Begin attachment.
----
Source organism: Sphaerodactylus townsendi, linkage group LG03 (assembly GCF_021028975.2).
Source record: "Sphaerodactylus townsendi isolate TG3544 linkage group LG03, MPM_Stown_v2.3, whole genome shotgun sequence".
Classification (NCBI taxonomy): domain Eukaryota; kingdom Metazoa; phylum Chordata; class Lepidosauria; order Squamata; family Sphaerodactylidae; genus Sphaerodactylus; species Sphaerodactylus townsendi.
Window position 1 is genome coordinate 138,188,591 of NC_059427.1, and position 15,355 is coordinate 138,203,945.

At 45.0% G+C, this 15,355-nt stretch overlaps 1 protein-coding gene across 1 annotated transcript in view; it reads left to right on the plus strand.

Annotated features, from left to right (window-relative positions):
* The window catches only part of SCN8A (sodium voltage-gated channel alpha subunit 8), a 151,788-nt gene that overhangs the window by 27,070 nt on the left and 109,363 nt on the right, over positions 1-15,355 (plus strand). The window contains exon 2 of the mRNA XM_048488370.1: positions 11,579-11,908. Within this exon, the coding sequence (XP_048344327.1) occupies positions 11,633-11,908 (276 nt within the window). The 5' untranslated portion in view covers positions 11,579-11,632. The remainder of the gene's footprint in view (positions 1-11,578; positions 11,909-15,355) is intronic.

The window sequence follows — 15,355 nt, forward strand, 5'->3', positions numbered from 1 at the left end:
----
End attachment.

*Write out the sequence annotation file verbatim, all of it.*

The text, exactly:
Source organism: Sphaerodactylus townsendi, linkage group LG03 (assembly GCF_021028975.2).
Source record: "Sphaerodactylus townsendi isolate TG3544 linkage group LG03, MPM_Stown_v2.3, whole genome shotgun sequence".
Classification (NCBI taxonomy): domain Eukaryota; kingdom Metazoa; phylum Chordata; class Lepidosauria; order Squamata; family Sphaerodactylidae; genus Sphaerodactylus; species Sphaerodactylus townsendi.
Window position 1 is genome coordinate 138,188,591 of NC_059427.1, and position 15,355 is coordinate 138,203,945.

At 45.0% G+C, this 15,355-nt stretch overlaps 1 protein-coding gene across 1 annotated transcript in view; it reads left to right on the plus strand.

Annotated features, from left to right (window-relative positions):
* The window catches only part of SCN8A (sodium voltage-gated channel alpha subunit 8), a 151,788-nt gene that overhangs the window by 27,070 nt on the left and 109,363 nt on the right, over positions 1-15,355 (plus strand). The window contains exon 2 of the mRNA XM_048488370.1: positions 11,579-11,908. Within this exon, the coding sequence (XP_048344327.1) occupies positions 11,633-11,908 (276 nt within the window). The 5' untranslated portion in view covers positions 11,579-11,632. The remainder of the gene's footprint in view (positions 1-11,578; positions 11,909-15,355) is intronic.

The window sequence follows — 15,355 nt, forward strand, 5'->3', positions numbered from 1 at the left end: